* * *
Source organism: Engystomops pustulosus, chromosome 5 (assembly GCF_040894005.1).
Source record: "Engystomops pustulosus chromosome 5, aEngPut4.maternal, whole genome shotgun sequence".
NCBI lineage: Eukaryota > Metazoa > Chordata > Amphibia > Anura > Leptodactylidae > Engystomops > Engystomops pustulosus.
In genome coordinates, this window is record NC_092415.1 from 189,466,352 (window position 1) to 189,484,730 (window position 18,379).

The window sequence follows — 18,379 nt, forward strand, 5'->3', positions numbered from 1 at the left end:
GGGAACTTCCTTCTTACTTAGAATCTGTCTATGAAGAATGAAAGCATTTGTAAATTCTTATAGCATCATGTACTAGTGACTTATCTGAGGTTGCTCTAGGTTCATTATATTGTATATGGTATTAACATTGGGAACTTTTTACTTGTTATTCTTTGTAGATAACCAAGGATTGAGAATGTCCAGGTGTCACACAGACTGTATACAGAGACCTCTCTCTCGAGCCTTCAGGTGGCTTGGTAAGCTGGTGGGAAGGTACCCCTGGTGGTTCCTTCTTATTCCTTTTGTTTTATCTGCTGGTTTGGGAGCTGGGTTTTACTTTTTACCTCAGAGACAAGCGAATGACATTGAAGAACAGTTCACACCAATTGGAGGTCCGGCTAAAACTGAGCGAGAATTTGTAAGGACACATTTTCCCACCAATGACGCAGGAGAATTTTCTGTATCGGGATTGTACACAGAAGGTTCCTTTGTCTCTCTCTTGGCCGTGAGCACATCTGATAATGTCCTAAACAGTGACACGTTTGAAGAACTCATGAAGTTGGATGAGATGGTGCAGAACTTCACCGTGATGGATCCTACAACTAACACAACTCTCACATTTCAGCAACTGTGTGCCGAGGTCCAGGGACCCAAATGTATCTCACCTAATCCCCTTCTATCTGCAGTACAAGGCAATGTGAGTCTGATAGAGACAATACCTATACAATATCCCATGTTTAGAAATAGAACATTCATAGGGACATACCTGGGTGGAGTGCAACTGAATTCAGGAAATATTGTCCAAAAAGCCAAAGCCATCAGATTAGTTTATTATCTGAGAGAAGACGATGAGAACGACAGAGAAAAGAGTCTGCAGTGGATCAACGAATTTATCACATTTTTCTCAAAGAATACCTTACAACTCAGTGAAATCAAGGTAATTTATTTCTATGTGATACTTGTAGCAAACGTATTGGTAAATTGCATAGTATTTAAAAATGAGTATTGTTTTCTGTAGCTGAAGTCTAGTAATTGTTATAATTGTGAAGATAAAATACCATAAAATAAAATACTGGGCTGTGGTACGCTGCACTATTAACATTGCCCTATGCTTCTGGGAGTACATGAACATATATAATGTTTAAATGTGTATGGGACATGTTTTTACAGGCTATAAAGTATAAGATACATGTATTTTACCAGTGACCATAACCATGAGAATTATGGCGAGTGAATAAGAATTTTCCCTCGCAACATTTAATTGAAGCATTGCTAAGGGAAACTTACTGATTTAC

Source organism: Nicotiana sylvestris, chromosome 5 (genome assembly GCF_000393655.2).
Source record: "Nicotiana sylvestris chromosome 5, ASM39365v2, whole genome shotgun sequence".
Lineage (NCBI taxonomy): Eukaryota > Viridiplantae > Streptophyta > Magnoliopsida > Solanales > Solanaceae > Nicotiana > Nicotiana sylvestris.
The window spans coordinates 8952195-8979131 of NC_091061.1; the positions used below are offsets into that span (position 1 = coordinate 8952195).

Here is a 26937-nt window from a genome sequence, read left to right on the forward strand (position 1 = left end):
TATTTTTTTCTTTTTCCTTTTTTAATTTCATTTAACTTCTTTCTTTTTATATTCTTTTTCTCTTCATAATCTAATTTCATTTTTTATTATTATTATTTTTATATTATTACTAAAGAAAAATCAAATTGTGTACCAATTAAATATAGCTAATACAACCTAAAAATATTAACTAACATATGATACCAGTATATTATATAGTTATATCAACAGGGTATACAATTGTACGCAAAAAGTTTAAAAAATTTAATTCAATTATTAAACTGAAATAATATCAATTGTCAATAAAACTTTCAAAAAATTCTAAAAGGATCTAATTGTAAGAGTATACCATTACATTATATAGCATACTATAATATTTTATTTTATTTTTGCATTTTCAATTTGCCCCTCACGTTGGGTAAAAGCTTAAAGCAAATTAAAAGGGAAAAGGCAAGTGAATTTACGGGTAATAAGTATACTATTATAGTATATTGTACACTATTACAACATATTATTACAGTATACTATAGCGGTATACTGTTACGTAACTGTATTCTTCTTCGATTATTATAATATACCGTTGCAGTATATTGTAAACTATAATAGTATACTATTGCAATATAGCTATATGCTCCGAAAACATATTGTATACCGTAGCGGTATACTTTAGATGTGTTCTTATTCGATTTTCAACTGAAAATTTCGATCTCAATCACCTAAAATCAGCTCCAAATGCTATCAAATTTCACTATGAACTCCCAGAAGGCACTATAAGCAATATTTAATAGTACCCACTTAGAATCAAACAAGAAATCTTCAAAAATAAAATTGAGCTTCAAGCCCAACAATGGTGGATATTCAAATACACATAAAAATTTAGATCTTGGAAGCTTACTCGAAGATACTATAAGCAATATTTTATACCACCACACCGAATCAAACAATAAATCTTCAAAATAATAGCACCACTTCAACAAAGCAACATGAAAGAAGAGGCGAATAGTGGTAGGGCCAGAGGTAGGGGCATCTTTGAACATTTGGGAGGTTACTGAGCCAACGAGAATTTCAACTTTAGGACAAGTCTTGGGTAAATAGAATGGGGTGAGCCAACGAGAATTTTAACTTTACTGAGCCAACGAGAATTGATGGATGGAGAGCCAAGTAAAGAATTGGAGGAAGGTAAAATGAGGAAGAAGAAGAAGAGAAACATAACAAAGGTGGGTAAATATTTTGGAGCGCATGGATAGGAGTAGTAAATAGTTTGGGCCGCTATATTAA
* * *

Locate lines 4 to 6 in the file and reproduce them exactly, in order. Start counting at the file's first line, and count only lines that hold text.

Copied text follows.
In genome coordinates, this window is record NC_092415.1 from 189,466,352 (window position 1) to 189,484,730 (window position 18,379).

The window sequence follows — 18,379 nt, forward strand, 5'->3', positions numbered from 1 at the left end:
GGGAACTTCCTTCTTACTTAGAATCTGTCTATGAAGAATGAAAGCATTTGTAAATTCTTATAGCATCATGTACTAGTGACTTATCTGAGGTTGCTCTAGGTTCATTATATTGTATATGGTATTAACATTGGGAACTTTTTACTTGTTATTCTTTGTAGATAACCAAGGATTGAGAATGTCCAGGTGTCACACAGACTGTATACAGAGACCTCTCTCTCGAGCCTTCAGGTGGCTTGGTAAGCTGGTGGGAAGGTACCCCTGGTGGTTCCTTCTTATTCCTTTTGTTTTATCTGCTGGTTTGGGAGCTGGGTTTTACTTTTTACCTCAGAGACAAGCGAATGACATTGAAGAACAGTTCACACCAATTGGAGGTCCGGCTAAAACTGAGCGAGAATTTGTAAGGACACATTTTCCCACCAATGACGCAGGAGAATTTTCTGTATCGGGATTGTACACAGAAGGTTCCTTTGTCTCTCTCTTGGCCGTGAGCACATCTGATAATGTCCTAAACAGTGACACGTTTGAAGAACTCATGAAGTTGGATGAGATGGTGCAGAACTTCACCGTGATGGATCCTACAACTAACACAACTCTCACATTTCAGCAACTGTGTGCCGAGGTCCAGGGACCCAAATGTATCTCACCTAATCCCCTTCTATCTGCAGTACAAGGCAATGTGAGTCTGATAGAGACAATACCTATACAATATCCCATGTTTAGAAATAGAACATTCATAGGGACATACCTGGGTGGAGTGCAACTGAATTCAGGAAATATTGTCCAAAAAGCCAAAGCCATCAGATTAGTTTATTATCTGAGAGAAGACGATGAGAACGACAGAGAAAAGAGTCTGCAGTGGATCAACGAATTTATCACATTTTTCTCAAAGAATACCTTACAACTCAGTGAAATCAAGGTAATTTATTTCTATGTGATACTTGTAGCAAACGTATTGGTAAATTGCATAGTATTTAAAAATGAGTATTGTTTTCTGTAGCTGAAGTCTAGTAATTGTTATAATTGTGAAGATAAAATACCATAAAATAAAATACTGGGCTGTGGTACGCTGCACTATTAACATTGCCCTATGCTTCTGGGAGTACATGAACATATATAATGTTTAAATGTGTATGGGACATGTTTTTACAGGCTATAAAGTATAAGATACATGTATTTTACCAGTGACCATAACCATGAGAATTATGGCGAGTGAATAAGAATTTTCCCTCGCAACATTTAATTGAAGCATTGCTAAGGGAAACTTACTGATTTAC